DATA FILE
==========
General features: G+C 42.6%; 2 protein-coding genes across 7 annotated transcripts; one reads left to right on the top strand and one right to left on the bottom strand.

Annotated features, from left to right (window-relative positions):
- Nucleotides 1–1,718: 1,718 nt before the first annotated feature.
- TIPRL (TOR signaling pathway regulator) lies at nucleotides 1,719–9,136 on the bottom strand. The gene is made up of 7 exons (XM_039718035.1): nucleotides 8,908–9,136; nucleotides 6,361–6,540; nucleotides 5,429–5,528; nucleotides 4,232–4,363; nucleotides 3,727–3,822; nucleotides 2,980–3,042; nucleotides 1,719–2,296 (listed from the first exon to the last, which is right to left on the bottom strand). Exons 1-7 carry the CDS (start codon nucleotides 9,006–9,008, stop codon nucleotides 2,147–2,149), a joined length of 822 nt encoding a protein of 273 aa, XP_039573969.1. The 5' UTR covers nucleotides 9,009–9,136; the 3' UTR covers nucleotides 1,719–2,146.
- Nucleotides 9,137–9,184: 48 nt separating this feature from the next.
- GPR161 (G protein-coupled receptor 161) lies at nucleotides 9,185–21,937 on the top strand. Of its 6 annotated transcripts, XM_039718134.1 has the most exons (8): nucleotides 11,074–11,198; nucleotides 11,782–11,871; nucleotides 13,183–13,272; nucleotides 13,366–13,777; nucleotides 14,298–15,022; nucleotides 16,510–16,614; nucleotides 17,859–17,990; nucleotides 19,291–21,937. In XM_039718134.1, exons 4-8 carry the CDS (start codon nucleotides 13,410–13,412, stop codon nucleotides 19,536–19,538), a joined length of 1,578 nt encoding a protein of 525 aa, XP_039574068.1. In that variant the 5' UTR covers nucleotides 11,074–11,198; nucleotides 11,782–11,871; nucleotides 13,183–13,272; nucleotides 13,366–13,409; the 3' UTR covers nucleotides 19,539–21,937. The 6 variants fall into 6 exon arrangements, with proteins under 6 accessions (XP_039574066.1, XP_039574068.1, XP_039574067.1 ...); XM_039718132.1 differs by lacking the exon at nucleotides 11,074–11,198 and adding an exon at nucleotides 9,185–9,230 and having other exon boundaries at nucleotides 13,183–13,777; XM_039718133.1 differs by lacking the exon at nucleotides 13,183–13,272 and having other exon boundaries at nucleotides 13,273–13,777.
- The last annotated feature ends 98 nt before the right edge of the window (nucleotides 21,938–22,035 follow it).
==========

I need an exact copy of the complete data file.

General features: G+C 42.6%; 2 protein-coding genes across 7 annotated transcripts; one reads left to right on the top strand and one right to left on the bottom strand.

Annotated features, from left to right (window-relative positions):
- Nucleotides 1–1,718: 1,718 nt before the first annotated feature.
- TIPRL (TOR signaling pathway regulator) lies at nucleotides 1,719–9,136 on the bottom strand. The gene is made up of 7 exons (XM_039718035.1): nucleotides 8,908–9,136; nucleotides 6,361–6,540; nucleotides 5,429–5,528; nucleotides 4,232–4,363; nucleotides 3,727–3,822; nucleotides 2,980–3,042; nucleotides 1,719–2,296 (listed from the first exon to the last, which is right to left on the bottom strand). Exons 1-7 carry the CDS (start codon nucleotides 9,006–9,008, stop codon nucleotides 2,147–2,149), a joined length of 822 nt encoding a protein of 273 aa, XP_039573969.1. The 5' UTR covers nucleotides 9,009–9,136; the 3' UTR covers nucleotides 1,719–2,146.
- Nucleotides 9,137–9,184: 48 nt separating this feature from the next.
- GPR161 (G protein-coupled receptor 161) lies at nucleotides 9,185–21,937 on the top strand. Of its 6 annotated transcripts, XM_039718134.1 has the most exons (8): nucleotides 11,074–11,198; nucleotides 11,782–11,871; nucleotides 13,183–13,272; nucleotides 13,366–13,777; nucleotides 14,298–15,022; nucleotides 16,510–16,614; nucleotides 17,859–17,990; nucleotides 19,291–21,937. In XM_039718134.1, exons 4-8 carry the CDS (start codon nucleotides 13,410–13,412, stop codon nucleotides 19,536–19,538), a joined length of 1,578 nt encoding a protein of 525 aa, XP_039574068.1. In that variant the 5' UTR covers nucleotides 11,074–11,198; nucleotides 11,782–11,871; nucleotides 13,183–13,272; nucleotides 13,366–13,409; the 3' UTR covers nucleotides 19,539–21,937. The 6 variants fall into 6 exon arrangements, with proteins under 6 accessions (XP_039574066.1, XP_039574068.1, XP_039574067.1 ...); XM_039718132.1 differs by lacking the exon at nucleotides 11,074–11,198 and adding an exon at nucleotides 9,185–9,230 and having other exon boundaries at nucleotides 13,183–13,777; XM_039718133.1 differs by lacking the exon at nucleotides 13,183–13,272 and having other exon boundaries at nucleotides 13,273–13,777.
- The last annotated feature ends 98 nt before the right edge of the window (nucleotides 21,938–22,035 follow it).